Ann served as the pastor of Zion UMC in Gordonville for 11 years and then was gone for eight years to a different appointment. While at Gordonville, the couple bought property there because they loved the community and wanted to move back there in retirement, which they did.

Initially, they visited other churches because they wanted to give the pastor at Gordonville some space, but he encouraged them to come back to the church. Both became an active part of the congregation, with Don serving as chair of the Connect Team and on the administrative council and Ann helping with children’s time and pastoral care to shut-ins. 

Ann first heard of talk of disaffiliation from someone in her Sunday school who thought they needed to decide by May 2022 because that’s when the GMC was being formed. Then videos from Rev. Rob Renfroe started being circulated in the church. Ann watched the videos and watched videos from Rev. Adam Hamilton, in which he responded directly to assertations that Renfroe was making. A few months later, the pastor of the church sent links to the video out church-wide, advising people to watch one, then the other. Ann appreciated the balance in the messaging.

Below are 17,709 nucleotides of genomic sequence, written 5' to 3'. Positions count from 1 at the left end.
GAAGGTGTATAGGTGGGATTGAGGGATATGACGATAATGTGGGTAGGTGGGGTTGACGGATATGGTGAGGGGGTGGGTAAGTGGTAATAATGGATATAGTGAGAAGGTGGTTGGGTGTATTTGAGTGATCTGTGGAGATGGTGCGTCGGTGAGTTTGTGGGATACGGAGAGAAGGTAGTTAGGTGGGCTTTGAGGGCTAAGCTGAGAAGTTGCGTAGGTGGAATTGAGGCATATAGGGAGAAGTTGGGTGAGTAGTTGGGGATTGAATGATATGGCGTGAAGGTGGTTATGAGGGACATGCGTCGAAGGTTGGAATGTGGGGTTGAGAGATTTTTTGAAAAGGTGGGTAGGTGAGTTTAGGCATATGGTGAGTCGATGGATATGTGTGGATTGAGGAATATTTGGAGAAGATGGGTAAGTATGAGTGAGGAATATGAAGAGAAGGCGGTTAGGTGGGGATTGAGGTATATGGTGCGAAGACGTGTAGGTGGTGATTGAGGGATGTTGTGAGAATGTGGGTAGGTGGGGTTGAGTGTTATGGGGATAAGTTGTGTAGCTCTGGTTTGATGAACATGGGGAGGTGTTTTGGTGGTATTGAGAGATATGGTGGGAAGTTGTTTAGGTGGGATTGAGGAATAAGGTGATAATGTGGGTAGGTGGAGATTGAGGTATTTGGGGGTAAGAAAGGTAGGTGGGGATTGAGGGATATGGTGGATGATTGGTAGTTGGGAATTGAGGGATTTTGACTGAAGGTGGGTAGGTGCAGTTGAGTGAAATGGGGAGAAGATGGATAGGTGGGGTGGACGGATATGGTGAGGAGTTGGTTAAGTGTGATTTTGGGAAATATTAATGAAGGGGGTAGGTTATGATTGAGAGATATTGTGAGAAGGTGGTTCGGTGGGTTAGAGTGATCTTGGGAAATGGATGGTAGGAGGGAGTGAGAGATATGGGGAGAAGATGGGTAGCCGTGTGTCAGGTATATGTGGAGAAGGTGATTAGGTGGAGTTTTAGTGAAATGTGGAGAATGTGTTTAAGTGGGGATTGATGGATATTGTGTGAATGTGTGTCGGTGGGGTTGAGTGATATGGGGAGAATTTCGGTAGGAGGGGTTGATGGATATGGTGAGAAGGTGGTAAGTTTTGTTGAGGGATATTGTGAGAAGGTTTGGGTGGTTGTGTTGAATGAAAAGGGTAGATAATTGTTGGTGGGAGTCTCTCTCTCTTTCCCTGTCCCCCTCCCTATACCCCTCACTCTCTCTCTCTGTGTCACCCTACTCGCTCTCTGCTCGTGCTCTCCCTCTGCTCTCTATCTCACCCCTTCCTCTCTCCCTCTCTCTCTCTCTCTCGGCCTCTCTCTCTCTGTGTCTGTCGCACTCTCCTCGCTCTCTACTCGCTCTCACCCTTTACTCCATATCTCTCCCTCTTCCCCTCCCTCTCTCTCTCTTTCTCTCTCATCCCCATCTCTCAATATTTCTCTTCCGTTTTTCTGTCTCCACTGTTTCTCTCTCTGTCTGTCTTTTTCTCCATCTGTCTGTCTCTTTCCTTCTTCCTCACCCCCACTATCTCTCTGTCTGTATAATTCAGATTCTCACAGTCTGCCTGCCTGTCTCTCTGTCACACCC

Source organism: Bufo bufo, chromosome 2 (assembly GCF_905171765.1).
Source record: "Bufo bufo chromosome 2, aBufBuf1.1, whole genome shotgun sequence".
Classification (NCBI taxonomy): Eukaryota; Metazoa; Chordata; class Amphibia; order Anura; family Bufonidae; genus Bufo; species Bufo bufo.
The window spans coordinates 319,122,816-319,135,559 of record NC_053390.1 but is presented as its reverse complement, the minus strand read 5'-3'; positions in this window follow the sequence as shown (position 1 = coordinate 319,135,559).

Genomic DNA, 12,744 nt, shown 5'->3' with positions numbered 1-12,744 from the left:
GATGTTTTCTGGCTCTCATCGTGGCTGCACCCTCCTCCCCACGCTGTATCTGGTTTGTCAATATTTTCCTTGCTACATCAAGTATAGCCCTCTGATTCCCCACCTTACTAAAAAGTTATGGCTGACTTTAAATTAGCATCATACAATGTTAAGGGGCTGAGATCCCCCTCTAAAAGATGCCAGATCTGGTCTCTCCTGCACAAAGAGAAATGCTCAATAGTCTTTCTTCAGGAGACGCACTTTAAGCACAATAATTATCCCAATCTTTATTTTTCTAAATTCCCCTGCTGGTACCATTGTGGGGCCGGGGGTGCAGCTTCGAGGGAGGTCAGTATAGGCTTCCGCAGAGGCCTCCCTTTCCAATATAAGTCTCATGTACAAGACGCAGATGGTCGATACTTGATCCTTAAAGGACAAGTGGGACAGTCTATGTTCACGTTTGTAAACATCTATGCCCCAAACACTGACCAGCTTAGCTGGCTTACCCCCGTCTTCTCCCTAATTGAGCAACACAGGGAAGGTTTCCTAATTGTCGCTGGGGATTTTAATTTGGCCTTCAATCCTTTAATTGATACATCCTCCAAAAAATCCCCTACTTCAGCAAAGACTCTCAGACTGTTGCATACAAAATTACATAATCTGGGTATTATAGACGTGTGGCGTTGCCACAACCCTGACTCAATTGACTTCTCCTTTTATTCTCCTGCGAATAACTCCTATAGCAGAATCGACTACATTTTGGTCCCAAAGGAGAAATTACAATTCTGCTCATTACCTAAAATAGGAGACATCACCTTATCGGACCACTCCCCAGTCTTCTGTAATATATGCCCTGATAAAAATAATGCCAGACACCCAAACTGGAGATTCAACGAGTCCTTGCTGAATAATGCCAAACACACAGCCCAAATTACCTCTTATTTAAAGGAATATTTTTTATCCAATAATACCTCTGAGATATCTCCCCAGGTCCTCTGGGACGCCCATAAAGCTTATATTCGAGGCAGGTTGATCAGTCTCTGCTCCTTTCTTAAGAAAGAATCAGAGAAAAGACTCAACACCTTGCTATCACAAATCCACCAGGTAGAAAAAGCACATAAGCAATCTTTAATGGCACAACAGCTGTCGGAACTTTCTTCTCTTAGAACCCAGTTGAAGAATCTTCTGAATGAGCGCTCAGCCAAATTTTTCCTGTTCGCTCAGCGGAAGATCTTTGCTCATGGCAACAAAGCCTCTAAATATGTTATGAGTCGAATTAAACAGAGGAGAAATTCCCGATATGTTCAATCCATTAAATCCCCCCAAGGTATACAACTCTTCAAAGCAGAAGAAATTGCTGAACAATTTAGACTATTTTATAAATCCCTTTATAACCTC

Southeast District Superintendent Rev. Dr. Bruce Baxter came to the church for a town hall. 

“Bruce did a wonderful job of introducing himself as a conservative and a United Methodist, explaining that you could be both,” Ann said. 

At the last church council meeting in 2022, someone on the church council made a motion to take a disaffiliation vote two weeks after a town hall meeting. 

The motion failed for lack of a second. 

At a January church council meeting, the council set two priorities, which included a building expansion and the consideration of developing daycare. 

“Disaffiliation was way down on the list,” Don said. 

“We were led to take a vote that many did not want to take.” 

Ann said one of the what-ifs she was being asked was what if a liberal bishop sent them a gay pastor. 

“I said it’s not in the Annual Conference’s best interest to make an appointment that would be a bad fit for the church,” she said. “They had been sent someone before that wasn’t a good fit for the church, and he was gone in seven months.” 

The vote to disaffiliate passed, with 78% in favor. The Mowerys knew what they had to do. 

“They could see my tear-streaked face. They knew I was leaving,” Ann said.